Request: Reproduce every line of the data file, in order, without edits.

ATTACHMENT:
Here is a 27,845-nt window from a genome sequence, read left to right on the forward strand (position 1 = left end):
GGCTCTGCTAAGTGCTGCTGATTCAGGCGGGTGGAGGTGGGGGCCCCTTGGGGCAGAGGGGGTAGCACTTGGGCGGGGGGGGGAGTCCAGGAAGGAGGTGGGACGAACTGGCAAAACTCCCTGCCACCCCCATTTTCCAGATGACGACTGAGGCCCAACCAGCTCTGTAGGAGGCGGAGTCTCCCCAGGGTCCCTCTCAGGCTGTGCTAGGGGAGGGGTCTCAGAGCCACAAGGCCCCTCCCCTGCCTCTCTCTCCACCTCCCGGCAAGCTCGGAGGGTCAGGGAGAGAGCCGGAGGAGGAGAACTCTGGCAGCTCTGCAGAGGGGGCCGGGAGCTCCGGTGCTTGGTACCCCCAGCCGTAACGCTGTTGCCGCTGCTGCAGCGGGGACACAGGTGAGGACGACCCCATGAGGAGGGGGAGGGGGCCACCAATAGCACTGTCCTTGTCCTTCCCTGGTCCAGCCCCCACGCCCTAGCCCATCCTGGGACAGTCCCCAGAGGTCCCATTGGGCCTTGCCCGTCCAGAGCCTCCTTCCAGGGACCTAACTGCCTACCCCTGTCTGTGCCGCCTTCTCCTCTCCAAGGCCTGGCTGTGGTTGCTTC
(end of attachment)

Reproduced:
Here is a 27,845-nt window from a genome sequence, read left to right on the forward strand (position 1 = left end):
GGCTCTGCTAAGTGCTGCTGATTCAGGCGGGTGGAGGTGGGGGCCCCTTGGGGCAGAGGGGGTAGCACTTGGGCGGGGGGGGGAGTCCAGGAAGGAGGTGGGACGAACTGGCAAAACTCCCTGCCACCCCCATTTTCCAGATGACGACTGAGGCCCAACCAGCTCTGTAGGAGGCGGAGTCTCCCCAGGGTCCCTCTCAGGCTGTGCTAGGGGAGGGGTCTCAGAGCCACAAGGCCCCTCCCCTGCCTCTCTCTCCACCTCCCGGCAAGCTCGGAGGGTCAGGGAGAGAGCCGGAGGAGGAGAACTCTGGCAGCTCTGCAGAGGGGGCCGGGAGCTCCGGTGCTTGGTACCCCCAGCCGTAACGCTGTTGCCGCTGCTGCAGCGGGGACACAGGTGAGGACGACCCCATGAGGAGGGGGAGGGGGCCACCAATAGCACTGTCCTTGTCCTTCCCTGGTCCAGCCCCCACGCCCTAGCCCATCCTGGGACAGTCCCCAGAGGTCCCATTGGGCCTTGCCCGTCCAGAGCCTCCTTCCAGGGACCTAACTGCCTACCCCTGTCTGTGCCGCCTTCTCCTCTCCAAGGCCTGGCTGTGGTTGCTTC